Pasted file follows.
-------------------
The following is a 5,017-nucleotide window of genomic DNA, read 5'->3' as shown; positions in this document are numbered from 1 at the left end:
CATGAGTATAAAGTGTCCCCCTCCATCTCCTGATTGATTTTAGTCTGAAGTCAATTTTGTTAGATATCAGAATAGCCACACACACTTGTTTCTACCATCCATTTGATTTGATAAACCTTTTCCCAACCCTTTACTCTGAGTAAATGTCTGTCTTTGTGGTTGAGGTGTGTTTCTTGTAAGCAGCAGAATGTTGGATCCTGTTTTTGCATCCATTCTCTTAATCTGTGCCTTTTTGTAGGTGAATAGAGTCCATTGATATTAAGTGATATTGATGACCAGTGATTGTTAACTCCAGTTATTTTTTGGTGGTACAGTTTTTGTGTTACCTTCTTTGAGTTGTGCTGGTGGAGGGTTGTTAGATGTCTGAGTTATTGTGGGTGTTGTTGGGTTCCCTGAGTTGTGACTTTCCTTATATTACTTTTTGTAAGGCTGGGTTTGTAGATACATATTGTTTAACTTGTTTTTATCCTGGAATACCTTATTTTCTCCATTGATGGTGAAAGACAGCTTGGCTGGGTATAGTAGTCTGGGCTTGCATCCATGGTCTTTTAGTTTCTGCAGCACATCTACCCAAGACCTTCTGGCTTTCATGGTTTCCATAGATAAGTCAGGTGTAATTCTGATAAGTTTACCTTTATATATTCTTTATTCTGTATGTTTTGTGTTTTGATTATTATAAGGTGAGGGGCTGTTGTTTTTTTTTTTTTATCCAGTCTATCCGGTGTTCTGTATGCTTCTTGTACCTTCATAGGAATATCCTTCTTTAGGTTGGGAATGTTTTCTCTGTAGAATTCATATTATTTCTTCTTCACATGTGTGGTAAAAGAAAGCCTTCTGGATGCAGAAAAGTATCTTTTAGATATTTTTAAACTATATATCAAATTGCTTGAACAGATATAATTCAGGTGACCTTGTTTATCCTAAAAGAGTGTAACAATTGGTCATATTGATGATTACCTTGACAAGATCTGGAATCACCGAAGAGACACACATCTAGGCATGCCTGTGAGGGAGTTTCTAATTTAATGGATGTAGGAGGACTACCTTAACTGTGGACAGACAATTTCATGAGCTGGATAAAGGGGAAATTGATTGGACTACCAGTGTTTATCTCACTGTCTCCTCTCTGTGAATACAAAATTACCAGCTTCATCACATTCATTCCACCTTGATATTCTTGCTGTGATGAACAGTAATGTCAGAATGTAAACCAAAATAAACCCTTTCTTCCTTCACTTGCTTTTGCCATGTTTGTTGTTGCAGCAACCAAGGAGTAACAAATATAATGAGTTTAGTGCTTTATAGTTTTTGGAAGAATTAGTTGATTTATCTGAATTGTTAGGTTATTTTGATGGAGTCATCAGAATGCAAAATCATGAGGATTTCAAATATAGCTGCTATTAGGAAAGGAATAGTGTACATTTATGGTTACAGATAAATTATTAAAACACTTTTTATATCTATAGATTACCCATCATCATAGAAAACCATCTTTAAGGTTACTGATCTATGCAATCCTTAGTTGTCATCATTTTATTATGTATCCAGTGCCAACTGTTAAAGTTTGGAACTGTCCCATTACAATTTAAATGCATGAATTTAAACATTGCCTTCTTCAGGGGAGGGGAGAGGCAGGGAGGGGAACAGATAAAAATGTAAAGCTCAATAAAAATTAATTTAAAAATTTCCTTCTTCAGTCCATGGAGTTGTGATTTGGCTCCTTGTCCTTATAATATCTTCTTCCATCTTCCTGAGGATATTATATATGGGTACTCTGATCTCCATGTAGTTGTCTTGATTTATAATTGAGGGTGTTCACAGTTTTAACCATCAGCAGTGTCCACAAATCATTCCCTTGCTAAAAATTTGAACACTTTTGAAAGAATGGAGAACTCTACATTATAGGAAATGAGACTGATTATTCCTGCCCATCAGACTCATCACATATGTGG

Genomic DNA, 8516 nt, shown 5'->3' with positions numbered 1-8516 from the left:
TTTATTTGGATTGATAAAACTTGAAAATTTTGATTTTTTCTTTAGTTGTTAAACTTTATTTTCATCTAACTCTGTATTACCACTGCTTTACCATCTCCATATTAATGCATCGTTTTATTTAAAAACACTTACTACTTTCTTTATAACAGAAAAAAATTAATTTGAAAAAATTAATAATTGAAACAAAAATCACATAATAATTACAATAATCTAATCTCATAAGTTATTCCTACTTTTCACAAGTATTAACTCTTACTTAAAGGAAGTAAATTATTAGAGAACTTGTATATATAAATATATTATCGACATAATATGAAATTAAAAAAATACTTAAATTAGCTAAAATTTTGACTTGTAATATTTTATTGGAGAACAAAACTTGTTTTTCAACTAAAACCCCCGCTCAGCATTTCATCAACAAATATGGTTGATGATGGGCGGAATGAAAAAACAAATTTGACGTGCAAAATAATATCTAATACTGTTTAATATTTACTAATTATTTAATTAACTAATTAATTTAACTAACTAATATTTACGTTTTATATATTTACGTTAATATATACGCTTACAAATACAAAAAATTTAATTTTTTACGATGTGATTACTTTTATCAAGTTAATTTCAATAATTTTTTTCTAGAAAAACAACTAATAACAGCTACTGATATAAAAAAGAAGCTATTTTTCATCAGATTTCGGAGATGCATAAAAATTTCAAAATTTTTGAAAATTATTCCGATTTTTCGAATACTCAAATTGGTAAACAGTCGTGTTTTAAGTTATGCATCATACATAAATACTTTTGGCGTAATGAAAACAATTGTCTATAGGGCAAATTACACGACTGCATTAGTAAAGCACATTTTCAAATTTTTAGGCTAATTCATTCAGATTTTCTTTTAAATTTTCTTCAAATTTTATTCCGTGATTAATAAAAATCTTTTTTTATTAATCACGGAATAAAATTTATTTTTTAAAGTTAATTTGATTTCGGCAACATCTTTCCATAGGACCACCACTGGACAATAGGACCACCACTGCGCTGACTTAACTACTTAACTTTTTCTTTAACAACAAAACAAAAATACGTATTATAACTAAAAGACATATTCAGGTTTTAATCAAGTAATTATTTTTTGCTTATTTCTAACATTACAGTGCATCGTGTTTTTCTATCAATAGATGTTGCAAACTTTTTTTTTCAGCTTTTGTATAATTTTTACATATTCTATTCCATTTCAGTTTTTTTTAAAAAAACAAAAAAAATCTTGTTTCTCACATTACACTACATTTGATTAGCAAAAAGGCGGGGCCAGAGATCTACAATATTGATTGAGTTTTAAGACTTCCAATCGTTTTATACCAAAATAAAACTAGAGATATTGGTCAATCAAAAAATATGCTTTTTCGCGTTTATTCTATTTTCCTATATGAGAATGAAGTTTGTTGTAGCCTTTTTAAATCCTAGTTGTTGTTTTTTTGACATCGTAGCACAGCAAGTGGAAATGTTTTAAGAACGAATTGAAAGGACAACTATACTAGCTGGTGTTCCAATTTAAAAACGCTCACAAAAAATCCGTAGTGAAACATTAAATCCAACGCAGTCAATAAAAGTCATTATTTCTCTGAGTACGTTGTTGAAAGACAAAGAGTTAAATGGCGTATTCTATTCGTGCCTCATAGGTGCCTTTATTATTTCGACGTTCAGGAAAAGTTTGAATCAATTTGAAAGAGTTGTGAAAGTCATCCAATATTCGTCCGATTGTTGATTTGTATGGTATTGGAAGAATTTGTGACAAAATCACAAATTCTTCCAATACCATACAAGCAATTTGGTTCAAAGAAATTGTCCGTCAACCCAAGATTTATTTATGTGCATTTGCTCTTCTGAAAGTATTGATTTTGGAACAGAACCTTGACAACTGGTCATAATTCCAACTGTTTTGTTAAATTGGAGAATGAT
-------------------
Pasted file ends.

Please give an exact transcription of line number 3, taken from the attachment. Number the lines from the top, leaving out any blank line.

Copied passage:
Genomic DNA, 8516 nt, shown 5'->3' with positions numbered 1-8516 from the left: